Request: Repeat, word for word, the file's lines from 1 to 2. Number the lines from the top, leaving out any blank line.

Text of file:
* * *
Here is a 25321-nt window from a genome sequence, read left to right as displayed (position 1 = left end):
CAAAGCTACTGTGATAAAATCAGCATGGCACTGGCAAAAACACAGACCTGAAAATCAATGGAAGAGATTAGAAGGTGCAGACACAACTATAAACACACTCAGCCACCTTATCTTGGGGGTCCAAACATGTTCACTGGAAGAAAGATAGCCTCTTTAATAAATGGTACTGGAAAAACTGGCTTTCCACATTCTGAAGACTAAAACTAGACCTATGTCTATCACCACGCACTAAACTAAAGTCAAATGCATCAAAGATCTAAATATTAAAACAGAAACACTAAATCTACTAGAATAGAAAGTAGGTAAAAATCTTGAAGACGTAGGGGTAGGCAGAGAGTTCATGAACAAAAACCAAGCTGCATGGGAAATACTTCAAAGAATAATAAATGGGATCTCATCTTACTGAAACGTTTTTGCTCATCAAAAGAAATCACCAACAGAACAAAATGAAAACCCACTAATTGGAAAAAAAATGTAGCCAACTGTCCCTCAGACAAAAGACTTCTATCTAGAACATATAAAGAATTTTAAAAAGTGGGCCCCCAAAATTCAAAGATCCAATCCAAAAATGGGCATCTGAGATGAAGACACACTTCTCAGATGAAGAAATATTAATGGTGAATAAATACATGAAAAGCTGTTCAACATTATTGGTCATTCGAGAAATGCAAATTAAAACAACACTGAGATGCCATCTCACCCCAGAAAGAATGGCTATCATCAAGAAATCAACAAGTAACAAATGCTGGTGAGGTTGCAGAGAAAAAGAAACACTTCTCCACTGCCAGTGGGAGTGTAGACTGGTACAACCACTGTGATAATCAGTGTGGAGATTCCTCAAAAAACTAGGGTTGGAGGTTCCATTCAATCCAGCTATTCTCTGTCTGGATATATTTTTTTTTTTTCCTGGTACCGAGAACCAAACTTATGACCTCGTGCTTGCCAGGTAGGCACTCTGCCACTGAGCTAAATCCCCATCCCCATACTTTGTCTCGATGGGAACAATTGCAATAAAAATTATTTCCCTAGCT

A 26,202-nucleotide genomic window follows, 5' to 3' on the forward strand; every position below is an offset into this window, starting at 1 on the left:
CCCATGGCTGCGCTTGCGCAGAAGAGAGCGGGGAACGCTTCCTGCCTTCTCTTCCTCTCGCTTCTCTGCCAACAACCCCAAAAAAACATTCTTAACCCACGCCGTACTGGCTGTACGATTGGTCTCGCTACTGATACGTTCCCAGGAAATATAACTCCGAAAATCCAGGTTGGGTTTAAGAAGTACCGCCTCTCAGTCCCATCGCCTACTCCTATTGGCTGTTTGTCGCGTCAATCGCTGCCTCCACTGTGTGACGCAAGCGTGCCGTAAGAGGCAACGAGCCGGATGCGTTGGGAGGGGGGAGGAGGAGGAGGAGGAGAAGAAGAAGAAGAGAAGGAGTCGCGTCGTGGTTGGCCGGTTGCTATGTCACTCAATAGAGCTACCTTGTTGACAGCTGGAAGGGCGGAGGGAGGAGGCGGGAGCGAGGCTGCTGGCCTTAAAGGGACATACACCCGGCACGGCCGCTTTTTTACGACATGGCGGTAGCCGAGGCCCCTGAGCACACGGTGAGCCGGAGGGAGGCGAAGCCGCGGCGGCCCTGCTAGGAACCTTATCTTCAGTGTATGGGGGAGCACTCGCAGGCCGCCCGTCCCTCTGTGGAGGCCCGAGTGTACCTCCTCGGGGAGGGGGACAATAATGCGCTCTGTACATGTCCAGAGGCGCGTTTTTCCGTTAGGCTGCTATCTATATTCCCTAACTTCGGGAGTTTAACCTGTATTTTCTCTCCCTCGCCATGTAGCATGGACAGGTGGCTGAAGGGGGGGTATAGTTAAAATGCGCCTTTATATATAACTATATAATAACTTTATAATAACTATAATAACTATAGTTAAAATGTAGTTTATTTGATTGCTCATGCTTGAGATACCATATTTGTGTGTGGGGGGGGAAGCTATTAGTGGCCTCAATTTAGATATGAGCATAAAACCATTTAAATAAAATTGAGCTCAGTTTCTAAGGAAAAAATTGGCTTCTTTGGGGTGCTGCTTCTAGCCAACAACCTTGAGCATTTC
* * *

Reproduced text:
Here is a 25321-nt window from a genome sequence, read left to right as displayed (position 1 = left end):
CAAAGCTACTGTGATAAAATCAGCATGGCACTGGCAAAAACACAGACCTGAAAATCAATGGAAGAGATTAGAAGGTGCAGACACAACTATAAACACACTCAGCCACCTTATCTTGGGGGTCCAAACATGTTCACTGGAAGAAAGATAGCCTCTTTAATAAATGGTACTGGAAAAACTGGCTTTCCACATTCTGAAGACTAAAACTAGACCTATGTCTATCACCACGCACTAAACTAAAGTCAAATGCATCAAAGATCTAAATATTAAAACAGAAACACTAAATCTACTAGAATAGAAAGTAGGTAAAAATCTTGAAGACGTAGGGGTAGGCAGAGAGTTCATGAACAAAAACCAAGCTGCATGGGAAATACTTCAAAGAATAATAAATGGGATCTCATCTTACTGAAACGTTTTTGCTCATCAAAAGAAATCACCAACAGAACAAAATGAAAACCCACTAATTGGAAAAAAAATGTAGCCAACTGTCCCTCAGACAAAAGACTTCTATCTAGAACATATAAAGAATTTTAAAAAGTGGGCCCCCAAAATTCAAAGATCCAATCCAAAAATGGGCATCTGAGATGAAGACACACTTCTCAGATGAAGAAATATTAATGGTGAATAAATACATGAAAAGCTGTTCAACATTATTGGTCATTCGAGAAATGCAAATTAAAACAACACTGAGATGCCATCTCACCCCAGAAAGAATGGCTATCATCAAGAAATCAACAAGTAACAAATGCTGGTGAGGTTGCAGAGAAAAAGAAACACTTCTCCACTGCCAGTGGGAGTGTAGACTGGTACAACCACTGTGATAATCAGTGTGGAGATTCCTCAAAAAACTAGGGTTGGAGGTTCCATTCAATCCAGCTATTCTCTGTCTGGATATATTTTTTTTTTTTCCTGGTACCGAGAACCAAACTTATGACCTCGTGCTTGCCAGGTAGGCACTCTGCCACTGAGCTAAATCCCCATCCCCATACTTTGTCTCGATGGGAACAATTGCAATAAAAATTATTTCCCTAGCT